Why I bailed on Portland

After only 18 months, I bailed on Portland – why? I had my reasons, but may I start with why I moved to Portland in the first place? I had family there and I would move into the same high-rise apartment building downtown. That was a big plus. The MAX line, Portland's light rail service, could take me wherever I needed to go. I could bring my bike onboard, for a meeting across the river or to a bike-overnight. Portland is a Platinum-level Bicycle Friendly Community, as rated by the ... Continue Reading

Little Boy Bennett

I must have looked lost, too. "Can you find my dad?" A little boy was standing there, calmly asking me. I felt like I was 10 feet tall, he was that small. His urgent appeal snapped me out of my own search. I was standing just off the busy path at the farmers market at PSU – I was looking for my wife. He must have sensed that. Just the moment before I'm observing the crowd – some sitting eating, others hustling by, while others stop, exclaim hellos and embrace friends. This sight ... Continue Reading

Learning Bikeshare one-way at a time

Google Maps showed it was only 3.9 miles away – not far for a bike ride to coffee in Hollywood. The route, the blue line, appears so effortlessly, but I had qualms – there are busy roads along the appointed way. I decided to take the MAX and I was glad I did – at 7:30am I was opting for the easy way to get there. Next time I'll budget a few more minutes – I got there right on time. When the meeting was over I assumed I could hop on a Bikeshare and pedal myself home. It's ... Continue Reading

What Raccoons and Cyclists Have in Common

I love my dog and he loves raccoons, so to get him going I turned on a TV documentary, Nature: Raccoon Nation. Usually he prefers movies with ponies, or movies about other dogs, even animated dogs get him barking and jumping at the screen, but during this raccoon show I had to restrain him. Too much teasing? He's a big-brained dog with a 200-word vocabulary if you believe what my wife claims; 20 might be more like it. He likes to sit on the couch and watch movies with us. This old ... Continue Reading

Breakers Drive Memories, Peg Parrott

Sisters Peggie and Bonnie grew up on Breakers Drive. They own homes next to each other. Recently they've both torn down the old homes to build beautiful beach homes. Peg's home is for sale and before she leaves the neighborhood I asked her to share some of her stories growing up at Big Corona beach. Mr. Tate ran the beach when we first moved to Breakers Dr. He lived in a one-story home at the end of the block on the sand side. He was a burly man and a little gruff. Every morning he would ... Continue Reading

Summit Sentiments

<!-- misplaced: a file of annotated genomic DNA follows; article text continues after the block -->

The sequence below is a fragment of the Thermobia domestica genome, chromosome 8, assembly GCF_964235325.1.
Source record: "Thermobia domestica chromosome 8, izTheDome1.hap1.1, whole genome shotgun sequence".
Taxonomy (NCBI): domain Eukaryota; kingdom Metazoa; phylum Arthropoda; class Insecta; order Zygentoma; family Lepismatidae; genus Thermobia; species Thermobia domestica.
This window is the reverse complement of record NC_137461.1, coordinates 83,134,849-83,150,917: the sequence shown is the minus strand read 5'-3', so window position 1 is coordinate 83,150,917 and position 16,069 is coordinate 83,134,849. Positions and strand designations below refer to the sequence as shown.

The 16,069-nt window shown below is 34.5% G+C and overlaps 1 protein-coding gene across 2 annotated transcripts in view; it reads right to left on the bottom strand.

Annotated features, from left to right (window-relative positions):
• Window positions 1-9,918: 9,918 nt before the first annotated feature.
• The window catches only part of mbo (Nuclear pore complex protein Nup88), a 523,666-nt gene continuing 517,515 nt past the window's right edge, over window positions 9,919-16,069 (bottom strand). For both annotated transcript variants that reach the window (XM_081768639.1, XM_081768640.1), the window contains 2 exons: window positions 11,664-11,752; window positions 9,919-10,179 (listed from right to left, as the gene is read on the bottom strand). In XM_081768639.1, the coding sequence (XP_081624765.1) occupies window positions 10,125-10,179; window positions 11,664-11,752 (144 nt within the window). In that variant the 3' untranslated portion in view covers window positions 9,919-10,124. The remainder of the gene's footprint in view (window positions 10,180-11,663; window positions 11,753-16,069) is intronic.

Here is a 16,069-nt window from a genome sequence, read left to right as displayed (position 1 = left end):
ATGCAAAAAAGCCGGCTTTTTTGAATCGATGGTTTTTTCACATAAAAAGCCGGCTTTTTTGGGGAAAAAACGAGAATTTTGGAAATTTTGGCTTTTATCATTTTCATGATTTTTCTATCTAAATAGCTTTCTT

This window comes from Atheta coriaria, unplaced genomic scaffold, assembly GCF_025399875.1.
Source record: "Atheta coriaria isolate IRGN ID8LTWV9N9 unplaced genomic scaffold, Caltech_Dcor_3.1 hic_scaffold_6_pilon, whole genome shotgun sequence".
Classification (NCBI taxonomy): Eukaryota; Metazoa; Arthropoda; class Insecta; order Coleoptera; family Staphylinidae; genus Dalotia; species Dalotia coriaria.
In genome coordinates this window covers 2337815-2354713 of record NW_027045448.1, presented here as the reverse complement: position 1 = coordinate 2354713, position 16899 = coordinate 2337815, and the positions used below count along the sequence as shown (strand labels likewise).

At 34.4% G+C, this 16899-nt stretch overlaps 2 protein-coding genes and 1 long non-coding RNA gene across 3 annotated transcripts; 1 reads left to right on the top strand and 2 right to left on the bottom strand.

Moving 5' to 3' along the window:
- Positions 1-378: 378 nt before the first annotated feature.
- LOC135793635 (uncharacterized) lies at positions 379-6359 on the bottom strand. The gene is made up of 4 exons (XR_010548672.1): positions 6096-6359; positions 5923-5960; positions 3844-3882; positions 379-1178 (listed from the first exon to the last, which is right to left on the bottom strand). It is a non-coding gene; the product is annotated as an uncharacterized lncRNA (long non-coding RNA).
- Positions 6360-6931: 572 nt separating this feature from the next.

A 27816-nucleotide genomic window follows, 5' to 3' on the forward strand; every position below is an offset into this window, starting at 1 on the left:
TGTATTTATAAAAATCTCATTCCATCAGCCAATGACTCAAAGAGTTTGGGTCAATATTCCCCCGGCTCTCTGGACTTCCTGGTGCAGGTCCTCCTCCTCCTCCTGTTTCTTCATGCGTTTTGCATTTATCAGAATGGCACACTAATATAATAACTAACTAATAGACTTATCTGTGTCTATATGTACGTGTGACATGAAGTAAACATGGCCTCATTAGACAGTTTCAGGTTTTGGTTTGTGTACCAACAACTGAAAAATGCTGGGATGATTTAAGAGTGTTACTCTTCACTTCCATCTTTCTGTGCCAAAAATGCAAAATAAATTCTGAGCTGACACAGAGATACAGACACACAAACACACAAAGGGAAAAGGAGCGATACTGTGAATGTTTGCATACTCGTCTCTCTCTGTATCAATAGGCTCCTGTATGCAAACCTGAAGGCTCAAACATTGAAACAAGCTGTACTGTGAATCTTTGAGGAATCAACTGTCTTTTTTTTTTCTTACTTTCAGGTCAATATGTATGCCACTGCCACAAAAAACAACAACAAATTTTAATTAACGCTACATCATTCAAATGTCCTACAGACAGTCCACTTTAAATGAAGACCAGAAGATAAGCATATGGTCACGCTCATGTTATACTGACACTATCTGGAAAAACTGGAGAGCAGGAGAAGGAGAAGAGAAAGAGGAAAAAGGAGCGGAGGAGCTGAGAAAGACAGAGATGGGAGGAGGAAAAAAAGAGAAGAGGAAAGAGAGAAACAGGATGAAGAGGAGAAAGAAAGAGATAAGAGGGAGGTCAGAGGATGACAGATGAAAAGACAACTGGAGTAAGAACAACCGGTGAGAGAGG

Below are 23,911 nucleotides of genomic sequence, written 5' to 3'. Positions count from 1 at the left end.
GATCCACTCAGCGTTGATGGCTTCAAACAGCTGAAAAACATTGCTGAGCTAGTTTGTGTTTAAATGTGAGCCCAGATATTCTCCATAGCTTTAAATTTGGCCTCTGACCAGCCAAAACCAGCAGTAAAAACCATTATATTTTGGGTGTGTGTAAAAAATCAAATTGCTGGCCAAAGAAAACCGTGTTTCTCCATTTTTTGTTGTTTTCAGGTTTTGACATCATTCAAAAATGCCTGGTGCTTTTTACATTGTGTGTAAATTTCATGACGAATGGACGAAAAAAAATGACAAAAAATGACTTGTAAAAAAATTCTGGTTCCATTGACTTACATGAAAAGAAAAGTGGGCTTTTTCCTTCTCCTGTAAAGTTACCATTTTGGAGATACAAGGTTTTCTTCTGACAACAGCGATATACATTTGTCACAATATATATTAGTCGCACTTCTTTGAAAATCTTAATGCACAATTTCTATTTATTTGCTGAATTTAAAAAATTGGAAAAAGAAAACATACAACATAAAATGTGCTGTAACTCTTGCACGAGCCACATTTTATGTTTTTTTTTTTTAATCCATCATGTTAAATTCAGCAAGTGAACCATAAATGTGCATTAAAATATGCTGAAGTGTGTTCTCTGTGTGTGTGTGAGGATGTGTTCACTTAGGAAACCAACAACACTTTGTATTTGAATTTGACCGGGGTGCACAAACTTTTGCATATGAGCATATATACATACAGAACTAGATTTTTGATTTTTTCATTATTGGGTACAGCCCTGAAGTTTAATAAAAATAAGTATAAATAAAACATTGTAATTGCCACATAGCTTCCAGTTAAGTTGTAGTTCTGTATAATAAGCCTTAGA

The Bloomberg Administration is in its final months, but NYC Transportation Commissioner Janette Sadik-Kahn had nothing to say about where she'll land next. She has little to worry about; JSK will land on her feet in some major metropolitan area. Today vital cities are competing for the companies that provide the modern high-tech jobs that attract people who want to walk their neighborhoods and bike to work. The era of aspiring to a big house miles out of town that comes with a long commute ... Continue Reading

Wayfinding Webinar: Try Finding Your Way Out Of This Mess

I got an invitation to attend a webinar at OCTA. The subject interested me — pedestrian wayfinding signs and the cities that have undertaken big projects to make visitors more comfortable as they navigate tourist sites. Maybe 2 years ago I organized a webinar for Angel Capital Association, so I was familiar with the format. Unless someone, like I did, insists on something other than the typical format — show a slide and read the bullets to the audience — these webinar ... Continue Reading

New Year’s Paranoia

Cars make me paranoid, but I wasn't always like this. Once upon a time I was happy to hop in the car and drive just about anywhere, but now that I know how dangerous driving can be, I think twice. To feed teenagers last night we ordered a pizza for delivery; two it turned out. I hesitated at first, but went along with the idea; it was early still. Later when our 21 year-old came home with twenty of his friends, pizza delivery came up again. "It's bad karma," I objected, "We're putting the ... Continue Reading

Advocate of the Year, April Morris

She doesn't even live here, but like many others, she rides these streets. This Anaheim cyclist decided to get very involved in Newport Beach bike advocacy when she proposed a Memorial Ride after the deaths of two women cyclists in September. Meet April Morris, cdmCyclist's Advocate of the Year. Then Mayor Nancy Gardner called her back the day after a crowd of 160 angry, grieving cyclists appeared at a Bike Safety Meeting — the City was interested in her suggestion for a ... Continue Reading

Culture Clash

The basket looks like it weighs more than the road bike I was ogling this morning. Since then I've been suffering a bad case of culture clash. Let me explain. In 8 days in the Netherlands last week I saw 10,000 bikes, but only 3 road bikes and no carbon fiber beauties like the one I was hefting at 10am this morning at the mid point of the Pre-Thanksgiving Ride. John lured us into Out-Spoke-N in Sunset Beach; I went of my own free will. The siren song of the carbon fiber bikes we found ... Continue Reading